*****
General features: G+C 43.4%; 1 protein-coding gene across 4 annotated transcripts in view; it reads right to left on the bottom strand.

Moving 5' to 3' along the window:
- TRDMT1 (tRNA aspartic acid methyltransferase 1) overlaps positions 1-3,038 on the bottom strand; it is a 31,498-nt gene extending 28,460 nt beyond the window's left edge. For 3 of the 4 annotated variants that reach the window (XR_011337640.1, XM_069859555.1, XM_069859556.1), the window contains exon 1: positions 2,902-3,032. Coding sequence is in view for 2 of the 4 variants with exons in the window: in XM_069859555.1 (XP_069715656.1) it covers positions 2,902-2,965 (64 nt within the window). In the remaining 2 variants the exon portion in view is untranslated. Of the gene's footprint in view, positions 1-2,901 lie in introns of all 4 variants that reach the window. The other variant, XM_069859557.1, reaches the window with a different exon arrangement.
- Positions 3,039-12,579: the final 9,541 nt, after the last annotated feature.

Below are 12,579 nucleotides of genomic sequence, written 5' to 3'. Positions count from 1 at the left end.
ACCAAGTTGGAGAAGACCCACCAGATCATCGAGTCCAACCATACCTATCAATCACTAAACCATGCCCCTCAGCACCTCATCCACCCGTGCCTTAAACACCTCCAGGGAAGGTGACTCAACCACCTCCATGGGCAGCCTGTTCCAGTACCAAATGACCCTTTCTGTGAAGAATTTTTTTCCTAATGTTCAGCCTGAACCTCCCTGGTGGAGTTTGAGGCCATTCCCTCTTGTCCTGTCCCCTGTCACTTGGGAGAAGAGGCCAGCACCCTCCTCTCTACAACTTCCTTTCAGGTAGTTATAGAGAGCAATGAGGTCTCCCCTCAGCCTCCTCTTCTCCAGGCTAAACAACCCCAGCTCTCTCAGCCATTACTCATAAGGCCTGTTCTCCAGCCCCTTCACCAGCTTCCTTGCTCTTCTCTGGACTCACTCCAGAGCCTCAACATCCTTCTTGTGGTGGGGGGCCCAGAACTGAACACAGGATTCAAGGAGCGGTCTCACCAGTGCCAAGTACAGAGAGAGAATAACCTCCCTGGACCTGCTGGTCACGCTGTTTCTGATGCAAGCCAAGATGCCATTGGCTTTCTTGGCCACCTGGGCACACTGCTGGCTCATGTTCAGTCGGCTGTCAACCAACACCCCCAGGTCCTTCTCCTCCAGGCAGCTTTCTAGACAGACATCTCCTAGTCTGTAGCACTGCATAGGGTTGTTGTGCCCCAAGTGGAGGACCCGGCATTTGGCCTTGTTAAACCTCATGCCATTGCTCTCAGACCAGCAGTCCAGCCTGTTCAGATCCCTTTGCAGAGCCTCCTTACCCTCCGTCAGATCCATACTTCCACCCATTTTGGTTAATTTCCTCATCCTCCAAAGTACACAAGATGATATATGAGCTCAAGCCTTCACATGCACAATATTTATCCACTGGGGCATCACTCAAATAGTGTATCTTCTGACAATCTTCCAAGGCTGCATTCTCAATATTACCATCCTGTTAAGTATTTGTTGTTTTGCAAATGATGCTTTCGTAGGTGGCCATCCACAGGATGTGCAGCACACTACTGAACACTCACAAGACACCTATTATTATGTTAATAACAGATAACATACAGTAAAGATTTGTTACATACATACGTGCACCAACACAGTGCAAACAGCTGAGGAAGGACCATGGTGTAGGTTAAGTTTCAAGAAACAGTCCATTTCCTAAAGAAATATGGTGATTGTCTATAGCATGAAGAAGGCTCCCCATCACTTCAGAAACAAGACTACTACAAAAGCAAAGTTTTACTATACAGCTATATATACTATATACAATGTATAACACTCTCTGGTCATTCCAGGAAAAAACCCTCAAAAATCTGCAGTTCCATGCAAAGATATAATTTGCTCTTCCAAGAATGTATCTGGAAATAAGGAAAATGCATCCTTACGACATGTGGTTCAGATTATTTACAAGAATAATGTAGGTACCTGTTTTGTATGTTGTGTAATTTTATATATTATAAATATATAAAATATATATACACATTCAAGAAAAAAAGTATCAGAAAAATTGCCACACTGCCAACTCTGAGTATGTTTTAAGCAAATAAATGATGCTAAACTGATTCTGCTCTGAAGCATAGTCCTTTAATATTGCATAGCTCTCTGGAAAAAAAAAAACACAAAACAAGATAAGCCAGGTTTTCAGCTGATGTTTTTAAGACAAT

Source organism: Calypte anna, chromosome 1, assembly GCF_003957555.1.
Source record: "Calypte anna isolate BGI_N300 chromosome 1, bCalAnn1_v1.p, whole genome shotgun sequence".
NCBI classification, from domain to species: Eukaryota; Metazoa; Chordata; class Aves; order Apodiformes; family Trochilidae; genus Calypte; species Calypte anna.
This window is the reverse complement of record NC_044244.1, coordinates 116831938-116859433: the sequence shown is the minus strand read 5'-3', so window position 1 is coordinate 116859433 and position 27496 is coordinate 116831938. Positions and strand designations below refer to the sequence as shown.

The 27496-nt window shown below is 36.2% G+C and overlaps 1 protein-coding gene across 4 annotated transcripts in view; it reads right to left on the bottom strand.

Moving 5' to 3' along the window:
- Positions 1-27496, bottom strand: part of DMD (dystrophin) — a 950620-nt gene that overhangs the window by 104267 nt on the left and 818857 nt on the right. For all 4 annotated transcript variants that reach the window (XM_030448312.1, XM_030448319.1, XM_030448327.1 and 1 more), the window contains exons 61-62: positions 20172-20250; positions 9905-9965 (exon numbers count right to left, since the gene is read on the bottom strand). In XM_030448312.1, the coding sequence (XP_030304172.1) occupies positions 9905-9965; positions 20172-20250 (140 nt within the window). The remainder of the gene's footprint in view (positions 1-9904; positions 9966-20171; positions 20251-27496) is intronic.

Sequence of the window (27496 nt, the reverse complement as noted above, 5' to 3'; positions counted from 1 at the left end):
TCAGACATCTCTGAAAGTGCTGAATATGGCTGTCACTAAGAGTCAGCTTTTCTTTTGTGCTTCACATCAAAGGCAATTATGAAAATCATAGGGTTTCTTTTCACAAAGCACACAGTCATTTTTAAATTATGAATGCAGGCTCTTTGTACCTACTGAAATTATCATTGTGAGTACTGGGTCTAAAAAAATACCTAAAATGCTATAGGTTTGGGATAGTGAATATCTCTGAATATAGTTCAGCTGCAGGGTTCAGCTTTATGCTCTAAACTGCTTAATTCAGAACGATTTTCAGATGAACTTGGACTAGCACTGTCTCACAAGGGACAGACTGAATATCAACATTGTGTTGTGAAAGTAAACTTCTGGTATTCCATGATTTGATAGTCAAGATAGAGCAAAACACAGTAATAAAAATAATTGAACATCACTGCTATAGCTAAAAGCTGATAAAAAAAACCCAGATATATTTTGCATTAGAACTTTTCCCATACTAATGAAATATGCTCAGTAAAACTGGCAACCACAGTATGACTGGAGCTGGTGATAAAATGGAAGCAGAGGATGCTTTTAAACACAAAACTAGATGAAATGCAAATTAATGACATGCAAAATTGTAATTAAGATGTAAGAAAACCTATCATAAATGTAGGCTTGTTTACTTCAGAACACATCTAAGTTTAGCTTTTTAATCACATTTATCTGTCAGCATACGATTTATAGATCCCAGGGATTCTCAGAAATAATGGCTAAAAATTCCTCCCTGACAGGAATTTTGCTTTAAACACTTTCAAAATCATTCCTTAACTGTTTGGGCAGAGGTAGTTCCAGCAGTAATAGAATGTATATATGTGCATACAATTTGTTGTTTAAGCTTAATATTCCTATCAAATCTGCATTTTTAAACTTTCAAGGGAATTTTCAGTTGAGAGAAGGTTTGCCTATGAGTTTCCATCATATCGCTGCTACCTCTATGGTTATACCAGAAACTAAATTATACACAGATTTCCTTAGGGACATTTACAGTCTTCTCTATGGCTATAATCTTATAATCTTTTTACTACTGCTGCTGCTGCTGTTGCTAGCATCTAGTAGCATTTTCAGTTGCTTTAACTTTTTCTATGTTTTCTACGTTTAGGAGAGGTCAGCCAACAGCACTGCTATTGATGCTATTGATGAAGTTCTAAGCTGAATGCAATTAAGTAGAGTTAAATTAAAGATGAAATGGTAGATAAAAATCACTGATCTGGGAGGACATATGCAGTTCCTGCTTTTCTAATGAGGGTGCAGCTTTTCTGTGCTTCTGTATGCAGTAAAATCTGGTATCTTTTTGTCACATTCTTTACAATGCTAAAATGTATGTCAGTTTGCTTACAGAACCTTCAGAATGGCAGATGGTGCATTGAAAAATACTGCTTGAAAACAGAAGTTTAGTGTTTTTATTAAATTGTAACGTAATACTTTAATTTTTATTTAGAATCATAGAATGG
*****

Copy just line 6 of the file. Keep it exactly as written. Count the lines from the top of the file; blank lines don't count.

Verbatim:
ACCAAGTTGGAGAAGACCCACCAGATCATCGAGTCCAACCATACCTATCAATCACTAAACCATGCCCCTCAGCACCTCATCCACCCGTGCCTTAAACACCTCCAGGGAAGGTGACTCAACCACCTCCATGGGCAGCCTGTTCCAGTACCAAATGACCCTTTCTGTGAAGAATTTTTTTCCTAATGTTCAGCCTGAACCTCCCTGGTGGAGTTTGAGGCCATTCCCTCTTGTCCTGTCCCCTGTCACTTGGGAGAAGAGGCCAGCACCCTCCTCTCTACAACTTCCTTTCAGGTAGTTATAGAGAGCAATGAGGTCTCCCCTCAGCCTCCTCTTCTCCAGGCTAAACAACCCCAGCTCTCTCAGCCATTACTCATAAGGCCTGTTCTCCAGCCCCTTCACCAGCTTCCTTGCTCTTCTCTGGACTCACTCCAGAGCCTCAACATCCTTCTTGTGGTGGGGGGCCCAGAACTGAACACAGGATTCAAGGAGCGGTCTCACCAGTGCCAAGTACAGAGAGAGAATAACCTCCCTGGACCTGCTGGTCACGCTGTTTCTGATGCAAGCCAAGATGCCATTGGCTTTCTTGGCCACCTGGGCACACTGCTGGCTCATGTTCAGTCGGCTGTCAACCAACACCCCCAGGTCCTTCTCCTCCAGGCAGCTTTCTAGACAGACATCTCCTAGTCTGTAGCACTGCATAGGGTTGTTGTGCCCCAAGTGGAGGACCCGGCATTTGGCCTTGTTAAACCTCATGCCATTGCTCTCAGACCAGCAGTCCAGCCTGTTCAGATCCCTTTGCAGAGCCTCCTTACCCTCCGTCAGATCCATACTTCCACCCATTTTGGTTAATTTCCTCATCCTCCAAAGTACACAAGATGATATATGAGCTCAAGCCTTCACATGCACAATATTTATCCACTGGGGCATCACTCAAATAGTGTATCTTCTGACAATCTTCCAAGGCTGCATTCTCAATATTACCATCCTGTTAAGTATTTGTTGTTTTGCAAATGATGCTTTCGTAGGTGGCCATCCACAGGATGTGCAGCACACTACTGAACACTCACAAGACACCTATTATTATGTTAATAACAGATAACATACAGTAAAGATTTGTTACATACATACGTGCACCAACACAGTGCAAACAGCTGAGGAAGGACCATGGTGTAGGTTAAGTTTCAAGAAACAGTCCATTTCCTAAAGAAATATGGTGATTGTCTATAGCATGAAGAAGGCTCCCCATCACTTCAGAAACAAGACTACTACAAAAGCAAAGTTTTACTATACAGCTATATATACTATATACAATGTATAACACTCTCTGGTCATTCCAGGAAAAAACCCTCAAAAATCTGCAGTTCCATGCAAAGATATAATTTGCTCTTCCAAGAATGTATCTGGAAATAAGGAAAATGCATCCTTACGACATGTGGTTCAGATTATTTACAAGAATAATGTAGGTACCTGTTTTGTATGTTGTGTAATTTTATATATTATAAATATATAAAATATATATACACATTCAAGAAAAAAAGTATCAGAAAAATTGCCACACTGCCAACTCTGAGTATGTTTTAAGCAAATAAATGATGCTAAACTGATTCTGCTCTGAAGCATAGTCCTTTAATATTGCATAGCTCTCTGGAAAAAAAAAAACACAAAACAAGATAAGCCAGGTTTTCAGCTGATGTTTTTAAGACAAT